SALT - Thursday, 8 Shevat 5781 - January 21, 2021

  • Rav David Silverberg
 
            We read in Parashat Bo that after Moshe warned Pharaoh of the eighth plague, the plague of locusts, Pharaoh’s servants implored the king to yield, and to allow Benei Yisrael to leave the country.  Pharaoh summoned Moshe and Aharon back to the palace and informed them that he was prepared to let the people go, asking, “Who are those who are going?” (10:8).  Moshe replied, “We shall go with our youth and with our elderly; with our sons and with our daughters, with our sheep and with our cattle we shall go, for we have a festival for the Lord” (10:9).  Pharaoh refused, demanding that only the adult males leave, and he drove Moshe and Aharon from the palace.
 
            Rav Shamshon Raphael Hirsch comments that Moshe’s demand expresses the notion that there are no agents in the service of God.  Each and every individual bears personal religious responsibility, and one cannot discharge his duty through an agent acting on his behalf.  Rav Hirsch writes:
 
We have no intermediary, no priests, no representative before our God.  If we are to go, we must all go; the tiniest baby in the cradle, the last sheep of our possessions.  Each and all are integral parts of our community.  None and nothing may remain… God calls us together around Him, and when God calls us, He wants to see us with every member of our family and with all our possessions, about Him.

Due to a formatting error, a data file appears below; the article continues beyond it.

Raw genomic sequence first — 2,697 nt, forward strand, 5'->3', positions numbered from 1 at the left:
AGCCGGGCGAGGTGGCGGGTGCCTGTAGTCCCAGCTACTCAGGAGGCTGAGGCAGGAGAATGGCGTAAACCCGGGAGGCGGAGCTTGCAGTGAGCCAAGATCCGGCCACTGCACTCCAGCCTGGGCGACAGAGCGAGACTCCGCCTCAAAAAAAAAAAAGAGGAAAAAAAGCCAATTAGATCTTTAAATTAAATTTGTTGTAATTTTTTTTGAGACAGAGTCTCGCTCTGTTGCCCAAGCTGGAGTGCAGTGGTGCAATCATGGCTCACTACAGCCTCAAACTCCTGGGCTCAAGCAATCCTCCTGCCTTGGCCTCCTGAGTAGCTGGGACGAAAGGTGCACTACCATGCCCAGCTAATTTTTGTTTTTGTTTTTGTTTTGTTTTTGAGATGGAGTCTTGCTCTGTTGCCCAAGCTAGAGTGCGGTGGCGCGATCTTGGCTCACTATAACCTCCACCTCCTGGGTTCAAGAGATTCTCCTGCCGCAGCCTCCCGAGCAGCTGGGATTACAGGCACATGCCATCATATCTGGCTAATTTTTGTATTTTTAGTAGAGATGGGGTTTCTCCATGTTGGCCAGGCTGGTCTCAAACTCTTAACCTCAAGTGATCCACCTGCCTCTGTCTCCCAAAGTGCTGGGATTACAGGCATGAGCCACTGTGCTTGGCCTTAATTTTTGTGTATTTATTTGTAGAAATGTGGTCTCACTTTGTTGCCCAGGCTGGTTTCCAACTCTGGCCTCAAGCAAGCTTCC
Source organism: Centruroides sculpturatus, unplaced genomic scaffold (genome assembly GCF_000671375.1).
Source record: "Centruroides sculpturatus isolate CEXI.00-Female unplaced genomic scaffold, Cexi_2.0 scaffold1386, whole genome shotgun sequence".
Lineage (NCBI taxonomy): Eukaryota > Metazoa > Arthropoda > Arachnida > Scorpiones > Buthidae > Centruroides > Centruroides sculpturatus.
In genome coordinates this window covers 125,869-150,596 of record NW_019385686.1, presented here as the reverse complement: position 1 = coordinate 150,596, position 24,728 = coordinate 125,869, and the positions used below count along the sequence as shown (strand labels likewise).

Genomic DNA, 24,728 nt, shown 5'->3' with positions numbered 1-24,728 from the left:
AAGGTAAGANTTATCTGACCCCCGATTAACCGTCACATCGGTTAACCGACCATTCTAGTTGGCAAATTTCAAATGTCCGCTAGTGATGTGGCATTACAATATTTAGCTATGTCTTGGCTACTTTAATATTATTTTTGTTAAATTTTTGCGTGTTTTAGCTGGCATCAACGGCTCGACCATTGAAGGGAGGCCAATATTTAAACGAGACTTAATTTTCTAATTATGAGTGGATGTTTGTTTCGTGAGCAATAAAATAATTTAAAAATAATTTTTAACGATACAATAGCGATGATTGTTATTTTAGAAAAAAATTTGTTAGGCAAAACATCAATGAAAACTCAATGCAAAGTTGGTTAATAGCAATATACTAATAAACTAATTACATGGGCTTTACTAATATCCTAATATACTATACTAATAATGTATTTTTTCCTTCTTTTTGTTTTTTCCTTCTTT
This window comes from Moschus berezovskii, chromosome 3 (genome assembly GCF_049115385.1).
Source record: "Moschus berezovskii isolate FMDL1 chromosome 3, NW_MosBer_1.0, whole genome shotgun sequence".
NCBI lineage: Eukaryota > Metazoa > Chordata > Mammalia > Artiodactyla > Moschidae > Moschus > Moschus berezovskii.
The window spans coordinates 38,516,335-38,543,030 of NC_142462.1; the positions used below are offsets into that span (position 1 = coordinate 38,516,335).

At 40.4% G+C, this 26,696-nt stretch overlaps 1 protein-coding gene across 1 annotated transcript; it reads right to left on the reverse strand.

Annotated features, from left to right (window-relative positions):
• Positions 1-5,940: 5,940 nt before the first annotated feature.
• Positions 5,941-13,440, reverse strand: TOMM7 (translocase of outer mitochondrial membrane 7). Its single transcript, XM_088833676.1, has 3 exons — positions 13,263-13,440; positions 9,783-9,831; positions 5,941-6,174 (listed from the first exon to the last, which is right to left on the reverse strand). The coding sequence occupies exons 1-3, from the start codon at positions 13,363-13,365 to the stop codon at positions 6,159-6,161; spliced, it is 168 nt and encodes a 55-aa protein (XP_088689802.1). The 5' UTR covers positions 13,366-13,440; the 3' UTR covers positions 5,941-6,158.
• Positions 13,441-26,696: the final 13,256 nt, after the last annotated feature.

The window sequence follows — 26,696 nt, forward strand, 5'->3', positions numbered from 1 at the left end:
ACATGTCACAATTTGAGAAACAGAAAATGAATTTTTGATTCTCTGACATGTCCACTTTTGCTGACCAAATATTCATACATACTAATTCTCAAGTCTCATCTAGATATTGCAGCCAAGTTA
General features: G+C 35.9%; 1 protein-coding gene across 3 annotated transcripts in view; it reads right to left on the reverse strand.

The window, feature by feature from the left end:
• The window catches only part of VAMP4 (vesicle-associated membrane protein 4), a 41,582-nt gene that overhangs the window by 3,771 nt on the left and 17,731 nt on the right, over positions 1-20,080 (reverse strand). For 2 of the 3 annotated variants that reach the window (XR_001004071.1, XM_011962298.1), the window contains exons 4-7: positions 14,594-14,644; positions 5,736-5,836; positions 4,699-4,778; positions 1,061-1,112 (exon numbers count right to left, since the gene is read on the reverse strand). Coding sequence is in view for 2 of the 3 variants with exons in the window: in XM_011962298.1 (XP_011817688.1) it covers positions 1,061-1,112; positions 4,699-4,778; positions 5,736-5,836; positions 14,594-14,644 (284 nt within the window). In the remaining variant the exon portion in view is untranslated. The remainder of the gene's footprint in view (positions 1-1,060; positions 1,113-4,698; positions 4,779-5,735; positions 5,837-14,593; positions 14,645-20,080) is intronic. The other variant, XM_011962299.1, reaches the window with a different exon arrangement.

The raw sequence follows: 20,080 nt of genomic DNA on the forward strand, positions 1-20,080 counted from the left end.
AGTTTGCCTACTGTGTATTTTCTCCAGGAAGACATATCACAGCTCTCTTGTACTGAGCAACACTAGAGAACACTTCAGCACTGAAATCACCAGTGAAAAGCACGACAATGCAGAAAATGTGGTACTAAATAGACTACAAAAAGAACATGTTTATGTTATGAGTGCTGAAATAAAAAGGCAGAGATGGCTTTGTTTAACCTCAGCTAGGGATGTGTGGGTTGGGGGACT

Rav Nachum Mordechai of Novominsk, in his Pe’er Nachum, adds further insight into Moshe’s demand that the transition from the service of Pharaoh to the service of God must include both young and old.  Youthfulness has the advantage of excitement and enthusiasm, the energetic, passionate and idealistic pursuit of one’s goals.  In our older years, we generally lose this excitement, at least to some extent, but on the other hand, our experience gives us greater wisdom and understanding, enabling us to do what we do at a higher standard.  When it comes to religious observance, the Rebbe of Novominsk remarks, we must endeavor to combine youthful energy and enthusiasm with the patience and wisdom of adulthood.  We are to strive to serve God “with our youth and with our elderly” – combining youthful idealism with maturity and sophistication.  We should see these two qualities not as conflicting with one another, but rather as complementing one another, merging together and enabling us to serve the Almighty in the most complete manner possible, with both passion and wisdom.